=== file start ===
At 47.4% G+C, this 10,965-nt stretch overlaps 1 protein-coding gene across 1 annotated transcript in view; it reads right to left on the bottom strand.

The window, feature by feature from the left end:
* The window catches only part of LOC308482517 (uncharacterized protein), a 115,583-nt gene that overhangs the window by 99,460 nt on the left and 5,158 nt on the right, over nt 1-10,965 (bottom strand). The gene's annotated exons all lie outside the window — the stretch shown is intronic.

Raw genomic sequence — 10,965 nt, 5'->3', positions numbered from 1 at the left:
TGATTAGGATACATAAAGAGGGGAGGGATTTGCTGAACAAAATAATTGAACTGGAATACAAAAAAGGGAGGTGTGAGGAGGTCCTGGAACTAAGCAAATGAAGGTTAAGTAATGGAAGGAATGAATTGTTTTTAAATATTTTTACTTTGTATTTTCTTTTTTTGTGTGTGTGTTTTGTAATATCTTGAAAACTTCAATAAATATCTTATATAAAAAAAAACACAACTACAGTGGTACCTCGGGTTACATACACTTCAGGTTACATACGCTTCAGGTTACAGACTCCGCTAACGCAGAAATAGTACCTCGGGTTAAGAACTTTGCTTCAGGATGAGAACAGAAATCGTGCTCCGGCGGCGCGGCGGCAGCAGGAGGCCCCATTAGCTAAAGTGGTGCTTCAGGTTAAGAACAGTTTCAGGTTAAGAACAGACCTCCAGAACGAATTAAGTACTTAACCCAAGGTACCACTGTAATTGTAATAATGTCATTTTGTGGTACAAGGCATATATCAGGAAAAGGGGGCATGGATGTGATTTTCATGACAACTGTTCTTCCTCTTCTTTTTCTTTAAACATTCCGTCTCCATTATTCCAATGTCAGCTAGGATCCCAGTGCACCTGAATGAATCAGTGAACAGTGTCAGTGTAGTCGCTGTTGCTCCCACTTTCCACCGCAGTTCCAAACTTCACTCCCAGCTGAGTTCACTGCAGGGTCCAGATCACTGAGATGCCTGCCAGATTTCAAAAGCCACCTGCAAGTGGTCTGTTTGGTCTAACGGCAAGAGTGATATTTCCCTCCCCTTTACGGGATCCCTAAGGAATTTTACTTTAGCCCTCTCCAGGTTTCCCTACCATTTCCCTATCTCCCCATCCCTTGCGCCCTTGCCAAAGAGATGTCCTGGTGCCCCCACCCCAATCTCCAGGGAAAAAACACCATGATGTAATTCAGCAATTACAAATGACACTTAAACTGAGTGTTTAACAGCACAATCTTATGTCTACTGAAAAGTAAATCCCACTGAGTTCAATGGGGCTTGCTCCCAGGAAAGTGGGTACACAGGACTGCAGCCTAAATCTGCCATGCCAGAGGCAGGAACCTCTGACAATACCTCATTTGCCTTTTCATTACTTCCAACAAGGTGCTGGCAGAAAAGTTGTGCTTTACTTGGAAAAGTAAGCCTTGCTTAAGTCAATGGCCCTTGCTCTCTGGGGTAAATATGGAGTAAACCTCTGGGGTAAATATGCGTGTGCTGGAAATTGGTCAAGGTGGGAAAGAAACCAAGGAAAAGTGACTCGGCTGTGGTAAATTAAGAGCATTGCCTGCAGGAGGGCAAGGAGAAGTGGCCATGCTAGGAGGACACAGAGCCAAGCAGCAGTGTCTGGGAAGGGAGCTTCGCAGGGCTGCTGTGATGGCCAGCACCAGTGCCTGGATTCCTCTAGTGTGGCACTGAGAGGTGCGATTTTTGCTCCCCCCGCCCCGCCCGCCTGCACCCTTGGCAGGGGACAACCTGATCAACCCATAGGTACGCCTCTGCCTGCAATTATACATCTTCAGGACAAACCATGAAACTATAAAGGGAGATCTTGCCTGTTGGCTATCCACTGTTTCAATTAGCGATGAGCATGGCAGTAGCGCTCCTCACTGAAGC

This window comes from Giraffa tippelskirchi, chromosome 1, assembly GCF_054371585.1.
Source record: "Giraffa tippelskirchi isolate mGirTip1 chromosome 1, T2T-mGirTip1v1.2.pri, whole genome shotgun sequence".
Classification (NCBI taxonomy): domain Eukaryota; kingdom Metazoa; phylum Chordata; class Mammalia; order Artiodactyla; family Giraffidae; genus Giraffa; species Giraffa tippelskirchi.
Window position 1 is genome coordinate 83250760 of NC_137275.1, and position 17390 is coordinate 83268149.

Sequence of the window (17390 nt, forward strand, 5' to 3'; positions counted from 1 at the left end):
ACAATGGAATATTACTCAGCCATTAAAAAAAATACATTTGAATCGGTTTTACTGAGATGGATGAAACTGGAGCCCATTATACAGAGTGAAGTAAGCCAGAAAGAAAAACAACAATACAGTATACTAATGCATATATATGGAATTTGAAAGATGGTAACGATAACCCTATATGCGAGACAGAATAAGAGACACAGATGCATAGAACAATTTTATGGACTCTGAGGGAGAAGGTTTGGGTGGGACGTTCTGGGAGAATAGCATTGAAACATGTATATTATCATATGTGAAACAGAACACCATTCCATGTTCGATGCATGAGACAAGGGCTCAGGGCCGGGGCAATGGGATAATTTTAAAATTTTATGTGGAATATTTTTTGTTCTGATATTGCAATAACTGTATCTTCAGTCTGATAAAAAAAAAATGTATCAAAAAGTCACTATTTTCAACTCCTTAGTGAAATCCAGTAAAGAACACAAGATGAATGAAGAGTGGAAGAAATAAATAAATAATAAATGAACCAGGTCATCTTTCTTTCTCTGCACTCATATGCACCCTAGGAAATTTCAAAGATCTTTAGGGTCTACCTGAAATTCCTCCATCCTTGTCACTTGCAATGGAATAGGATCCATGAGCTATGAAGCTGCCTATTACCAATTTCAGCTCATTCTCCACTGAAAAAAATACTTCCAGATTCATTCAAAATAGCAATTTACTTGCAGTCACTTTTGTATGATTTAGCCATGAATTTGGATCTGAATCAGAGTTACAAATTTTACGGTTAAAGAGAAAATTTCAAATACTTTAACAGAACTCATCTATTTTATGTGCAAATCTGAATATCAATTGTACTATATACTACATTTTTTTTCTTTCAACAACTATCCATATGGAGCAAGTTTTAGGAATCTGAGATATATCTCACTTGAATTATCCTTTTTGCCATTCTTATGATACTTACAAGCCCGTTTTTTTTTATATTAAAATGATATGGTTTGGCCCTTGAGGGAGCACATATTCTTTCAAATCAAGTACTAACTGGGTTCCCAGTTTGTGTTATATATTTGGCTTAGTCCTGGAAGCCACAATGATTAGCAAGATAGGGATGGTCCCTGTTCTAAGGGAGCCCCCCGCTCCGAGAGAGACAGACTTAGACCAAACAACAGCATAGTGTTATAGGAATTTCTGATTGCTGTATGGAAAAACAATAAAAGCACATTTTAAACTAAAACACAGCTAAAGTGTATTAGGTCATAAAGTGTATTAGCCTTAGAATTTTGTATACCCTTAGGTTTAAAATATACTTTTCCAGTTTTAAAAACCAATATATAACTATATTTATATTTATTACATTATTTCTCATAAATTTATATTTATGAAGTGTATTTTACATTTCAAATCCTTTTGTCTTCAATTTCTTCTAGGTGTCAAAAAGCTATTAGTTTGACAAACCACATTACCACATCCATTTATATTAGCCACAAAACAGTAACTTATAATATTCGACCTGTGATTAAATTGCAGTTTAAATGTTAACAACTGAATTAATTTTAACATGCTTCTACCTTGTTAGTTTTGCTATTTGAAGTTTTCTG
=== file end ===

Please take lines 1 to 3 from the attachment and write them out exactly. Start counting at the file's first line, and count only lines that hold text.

At 47.4% G+C, this 10,965-nt stretch overlaps 1 protein-coding gene across 1 annotated transcript in view; it reads right to left on the bottom strand.

The window, feature by feature from the left end:
* The window catches only part of LOC308482517 (uncharacterized protein), a 115,583-nt gene that overhangs the window by 99,460 nt on the left and 5,158 nt on the right, over nt 1-10,965 (bottom strand). The gene's annotated exons all lie outside the window — the stretch shown is intronic.